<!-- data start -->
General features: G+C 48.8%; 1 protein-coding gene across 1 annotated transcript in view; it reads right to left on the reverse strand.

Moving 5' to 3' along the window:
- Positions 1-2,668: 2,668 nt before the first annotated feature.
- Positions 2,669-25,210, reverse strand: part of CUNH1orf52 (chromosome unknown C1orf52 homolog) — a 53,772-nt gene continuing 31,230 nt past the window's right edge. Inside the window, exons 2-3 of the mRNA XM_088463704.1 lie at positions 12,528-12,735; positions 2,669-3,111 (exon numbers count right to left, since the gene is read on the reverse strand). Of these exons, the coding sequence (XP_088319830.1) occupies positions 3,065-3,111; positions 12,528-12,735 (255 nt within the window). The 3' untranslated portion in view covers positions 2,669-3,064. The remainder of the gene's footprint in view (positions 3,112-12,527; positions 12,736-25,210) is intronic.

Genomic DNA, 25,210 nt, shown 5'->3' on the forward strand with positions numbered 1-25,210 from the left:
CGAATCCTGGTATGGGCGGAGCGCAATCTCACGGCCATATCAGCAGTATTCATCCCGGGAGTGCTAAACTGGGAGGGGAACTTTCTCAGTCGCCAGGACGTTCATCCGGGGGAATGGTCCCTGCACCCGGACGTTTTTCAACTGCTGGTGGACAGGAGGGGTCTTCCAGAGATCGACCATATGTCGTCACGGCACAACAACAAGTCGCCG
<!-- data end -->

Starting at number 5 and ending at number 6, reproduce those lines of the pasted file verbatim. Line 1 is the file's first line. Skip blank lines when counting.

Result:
Genomic DNA, 25,210 nt, shown 5'->3' on the forward strand with positions numbered 1-25,210 from the left:
CGAATCCTGGTATGGGCGGAGCGCAATCTCACGGCCATATCAGCAGTATTCATCCCGGGAGTGCTAAACTGGGAGGGGAACTTTCTCAGTCGCCAGGACGTTCATCCGGGGGAATGGTCCCTGCACCCGGACGTTTTTCAACTGCTGGTGGACAGGAGGGGTCTTCCAGAGATCGACCATATGTCGTCACGGCACAACAACAAGTCGCCG